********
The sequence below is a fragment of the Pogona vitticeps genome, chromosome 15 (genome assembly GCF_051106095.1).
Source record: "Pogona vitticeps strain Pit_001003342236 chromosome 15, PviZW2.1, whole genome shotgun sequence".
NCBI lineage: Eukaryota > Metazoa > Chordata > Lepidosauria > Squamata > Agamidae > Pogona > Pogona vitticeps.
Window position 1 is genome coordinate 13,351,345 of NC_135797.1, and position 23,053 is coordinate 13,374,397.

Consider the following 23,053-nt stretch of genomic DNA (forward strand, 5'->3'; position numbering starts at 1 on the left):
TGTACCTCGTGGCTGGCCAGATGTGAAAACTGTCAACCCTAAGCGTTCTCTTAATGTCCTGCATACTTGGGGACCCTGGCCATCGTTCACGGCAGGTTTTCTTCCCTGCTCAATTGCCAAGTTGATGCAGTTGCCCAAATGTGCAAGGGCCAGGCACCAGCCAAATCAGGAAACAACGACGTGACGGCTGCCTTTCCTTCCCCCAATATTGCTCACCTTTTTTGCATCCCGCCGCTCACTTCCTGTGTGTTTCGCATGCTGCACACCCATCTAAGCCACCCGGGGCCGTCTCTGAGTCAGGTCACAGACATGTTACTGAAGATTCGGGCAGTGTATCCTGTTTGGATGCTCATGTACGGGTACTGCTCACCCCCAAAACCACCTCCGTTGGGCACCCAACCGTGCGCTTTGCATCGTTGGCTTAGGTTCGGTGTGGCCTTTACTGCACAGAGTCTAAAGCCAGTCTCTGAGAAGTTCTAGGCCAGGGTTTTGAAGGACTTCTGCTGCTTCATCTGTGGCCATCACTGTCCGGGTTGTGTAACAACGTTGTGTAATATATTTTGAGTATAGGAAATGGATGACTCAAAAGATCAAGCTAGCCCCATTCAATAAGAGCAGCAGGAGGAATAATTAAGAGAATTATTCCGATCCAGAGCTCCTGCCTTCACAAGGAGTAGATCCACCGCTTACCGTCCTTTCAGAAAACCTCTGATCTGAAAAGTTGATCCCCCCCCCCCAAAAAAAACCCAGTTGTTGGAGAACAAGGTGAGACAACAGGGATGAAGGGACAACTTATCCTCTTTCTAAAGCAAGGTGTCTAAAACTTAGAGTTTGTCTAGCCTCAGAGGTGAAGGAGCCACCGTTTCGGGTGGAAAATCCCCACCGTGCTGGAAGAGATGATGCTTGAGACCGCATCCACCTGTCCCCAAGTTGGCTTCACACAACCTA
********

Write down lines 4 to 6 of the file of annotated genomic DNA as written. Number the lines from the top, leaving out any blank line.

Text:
Window position 1 is genome coordinate 13,351,345 of NC_135797.1, and position 23,053 is coordinate 13,374,397.

Consider the following 23,053-nt stretch of genomic DNA (forward strand, 5'->3'; position numbering starts at 1 on the left):
TGTACCTCGTGGCTGGCCAGATGTGAAAACTGTCAACCCTAAGCGTTCTCTTAATGTCCTGCATACTTGGGGACCCTGGCCATCGTTCACGGCAGGTTTTCTTCCCTGCTCAATTGCCAAGTTGATGCAGTTGCCCAAATGTGCAAGGGCCAGGCACCAGCCAAATCAGGAAACAACGACGTGACGGCTGCCTTTCCTTCCCCCAATATTGCTCACCTTTTTTGCATCCCGCCGCTCACTTCCTGTGTGTTTCGCATGCTGCACACCCATCTAAGCCACCCGGGGCCGTCTCTGAGTCAGGTCACAGACATGTTACTGAAGATTCGGGCAGTGTATCCTGTTTGGATGCTCATGTACGGGTACTGCTCACCCCCAAAACCACCTCCGTTGGGCACCCAACCGTGCGCTTTGCATCGTTGGCTTAGGTTCGGTGTGGCCTTTACTGCACAGAGTCTAAAGCCAGTCTCTGAGAAGTTCTAGGCCAGGGTTTTGAAGGACTTCTGCTGCTTCATCTGTGGCCATCACTGTCCGGGTTGTGTAACAACGTTGTGTAATATATTTTGAGTATAGGAAATGGATGACTCAAAAGATCAAGCTAGCCCCATTCAATAAGAGCAGCAGGAGGAATAATTAAGAGAATTATTCCGATCCAGAGCTCCTGCCTTCACAAGGAGTAGATCCACCGCTTACCGTCCTTTCAGAAAACCTCTGATCTGAAAAGTTGATCCCCCCCCCCCAAAAAAAACCCAGTTGTTGGAGAACAAGGTGAGACAACAGGGATGAAGGGACAACTTATCCTCTTTCTAAAGCAAGGTGTCTAAAACTTAGAGTTTGTCTAGCCTCAGAGGTGAAGGAGCCACCGTTTCGGGTGGAAAATCCCCACCGTGCTGGAAGAGATGATGCTTGAGACCGCATCCACCTGTCCCCAAGTTGGCTTCACACAACCTA